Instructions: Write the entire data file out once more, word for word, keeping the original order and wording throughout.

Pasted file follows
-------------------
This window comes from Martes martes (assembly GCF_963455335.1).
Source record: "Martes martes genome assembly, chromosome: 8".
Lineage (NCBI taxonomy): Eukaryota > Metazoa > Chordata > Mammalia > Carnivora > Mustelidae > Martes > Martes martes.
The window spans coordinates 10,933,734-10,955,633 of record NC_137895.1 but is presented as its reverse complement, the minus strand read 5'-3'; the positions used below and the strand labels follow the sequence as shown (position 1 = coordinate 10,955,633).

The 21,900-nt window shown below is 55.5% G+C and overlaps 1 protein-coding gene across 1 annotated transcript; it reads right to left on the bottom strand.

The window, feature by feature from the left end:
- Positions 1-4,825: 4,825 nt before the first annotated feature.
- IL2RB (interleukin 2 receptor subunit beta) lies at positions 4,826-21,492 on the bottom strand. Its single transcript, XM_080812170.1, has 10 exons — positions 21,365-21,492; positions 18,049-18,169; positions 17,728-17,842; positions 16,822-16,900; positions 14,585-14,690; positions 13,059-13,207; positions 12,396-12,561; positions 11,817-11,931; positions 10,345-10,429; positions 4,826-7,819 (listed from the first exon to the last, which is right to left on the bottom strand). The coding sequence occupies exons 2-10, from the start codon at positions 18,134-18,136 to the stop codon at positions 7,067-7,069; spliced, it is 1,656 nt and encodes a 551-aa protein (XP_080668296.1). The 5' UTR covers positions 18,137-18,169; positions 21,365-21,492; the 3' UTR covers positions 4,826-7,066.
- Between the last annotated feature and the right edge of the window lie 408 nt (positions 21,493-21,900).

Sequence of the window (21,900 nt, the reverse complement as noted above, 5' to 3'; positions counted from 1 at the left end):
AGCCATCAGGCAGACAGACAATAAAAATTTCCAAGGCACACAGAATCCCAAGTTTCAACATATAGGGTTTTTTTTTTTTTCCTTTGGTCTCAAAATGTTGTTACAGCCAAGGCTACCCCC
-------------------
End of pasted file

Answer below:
This window comes from Martes martes (assembly GCF_963455335.1).
Source record: "Martes martes genome assembly, chromosome: 8".
Lineage (NCBI taxonomy): Eukaryota > Metazoa > Chordata > Mammalia > Carnivora > Mustelidae > Martes > Martes martes.
The window spans coordinates 10,933,734-10,955,633 of record NC_137895.1 but is presented as its reverse complement, the minus strand read 5'-3'; the positions used below and the strand labels follow the sequence as shown (position 1 = coordinate 10,955,633).

The 21,900-nt window shown below is 55.5% G+C and overlaps 1 protein-coding gene across 1 annotated transcript; it reads right to left on the bottom strand.

The window, feature by feature from the left end:
- Positions 1-4,825: 4,825 nt before the first annotated feature.
- IL2RB (interleukin 2 receptor subunit beta) lies at positions 4,826-21,492 on the bottom strand. Its single transcript, XM_080812170.1, has 10 exons — positions 21,365-21,492; positions 18,049-18,169; positions 17,728-17,842; positions 16,822-16,900; positions 14,585-14,690; positions 13,059-13,207; positions 12,396-12,561; positions 11,817-11,931; positions 10,345-10,429; positions 4,826-7,819 (listed from the first exon to the last, which is right to left on the bottom strand). The coding sequence occupies exons 2-10, from the start codon at positions 18,134-18,136 to the stop codon at positions 7,067-7,069; spliced, it is 1,656 nt and encodes a 551-aa protein (XP_080668296.1). The 5' UTR covers positions 18,137-18,169; positions 21,365-21,492; the 3' UTR covers positions 4,826-7,066.
- Between the last annotated feature and the right edge of the window lie 408 nt (positions 21,493-21,900).

Sequence of the window (21,900 nt, the reverse complement as noted above, 5' to 3'; positions counted from 1 at the left end):
AGCCATCAGGCAGACAGACAATAAAAATTTCCAAGGCACACAGAATCCCAAGTTTCAACATATAGGGTTTTTTTTTTTTTCCTTTGGTCTCAAAATGTTGTTACAGCCAAGGCTACCCCC